First town hall meeting tonight
Moehring to decide if more needed
BENTONVILLE — Benton County officials hope county residents will turn out for a series of town hall meetings, but they acknowledge the past isn’t encouraging.
County Judge Barry Moehring will hold four town hall meetings over the next five weeks, and said he will decide whether more will be held after he sees the response. The first town hall is set for 6 p.m. tonight at the Gentry Public Library, 105 E. Main St.
Moehring said he wants people to participate in county government.
“We get few people to our Quorum Court meetings,” Moehring said. “We
have a few people who will communicate with us at the county level. This administration building is in the center of Bentonville, which is in the center of the developed portion of Benton County, but it’s a long way from some of the unincorporated areas. My hope is that we’ll bring some of our plans and programs to the people. The citizens of Benton County give us several tens of millions of their tax dollars every year. They deserve to have some input on how we use that.”
Town hall meetings for county government are not a new concept. Kurt Moore, justice of the peace for District 13 on the west side of the county, said several county judges have held similar meetings and the results were mixed.
“I think just about all of them have,” Moore said of county judges holding town hall meetings. “Bob Clinard did and I know Dave Bisbee and Gary Black both did during their administrations.”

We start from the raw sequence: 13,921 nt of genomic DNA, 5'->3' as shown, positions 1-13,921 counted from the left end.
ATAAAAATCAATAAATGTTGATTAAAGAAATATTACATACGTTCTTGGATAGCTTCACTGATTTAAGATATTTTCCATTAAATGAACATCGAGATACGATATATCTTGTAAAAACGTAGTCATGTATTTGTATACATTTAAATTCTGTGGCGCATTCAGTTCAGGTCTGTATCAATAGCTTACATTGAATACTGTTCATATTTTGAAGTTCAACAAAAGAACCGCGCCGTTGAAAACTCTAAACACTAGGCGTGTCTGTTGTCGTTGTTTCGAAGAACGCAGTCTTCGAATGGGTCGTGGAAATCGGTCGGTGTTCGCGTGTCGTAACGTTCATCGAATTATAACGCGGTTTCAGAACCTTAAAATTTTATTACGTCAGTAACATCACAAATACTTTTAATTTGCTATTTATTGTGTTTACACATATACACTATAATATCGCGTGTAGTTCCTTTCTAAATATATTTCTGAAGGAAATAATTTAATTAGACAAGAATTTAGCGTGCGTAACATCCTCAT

Different areas of the county have shown different levels of interest in past meetings. The most interest has been when a specific issue has driven the turnout, Moore said.
“Obviously if you have a hot issue, like the ambulance service, you have more turnout,” Moore said. “For some reason meetings in the northeast and eastern parts of the county tend to be well attended. I’m not sure exactly why. If there’s no specific issue it tends to be the usual things — roads, police and, to a lesser extent, fire protection. In the more general meetings, you’re going to have more people with an axe to grind than you are those who’re going to say, ‘atta boy.’”
County Assessor Roderick Grieve said scheduling problems will keep him from the first two meetings, but Grieve said his office gets a good amount of public contacts.
“On a daily basis we have people who are walking up or calling in,” Grieve said. “They come in to assess their property, to get a copy of a parcel card or ask a question about GIS. So we have daily, faceto-face contacts with lots of people. We’re always here.”
Pat Adams, justice of the peace for District 6 that covers part of northern and eastern Benton County, said he hopes people will attend, but he is not optimistic.
“I kind of feel like most folks in Benton County are kind of busy, and the last thing on their minds is county government,” Adams said. “I’d like to see as many people come out as possible. I don’t care if they’re for county government or against county government. We’re the fastest growing county in the state and maybe in the nation. I’d like to see people take more of an interest in what their local governments are doing.”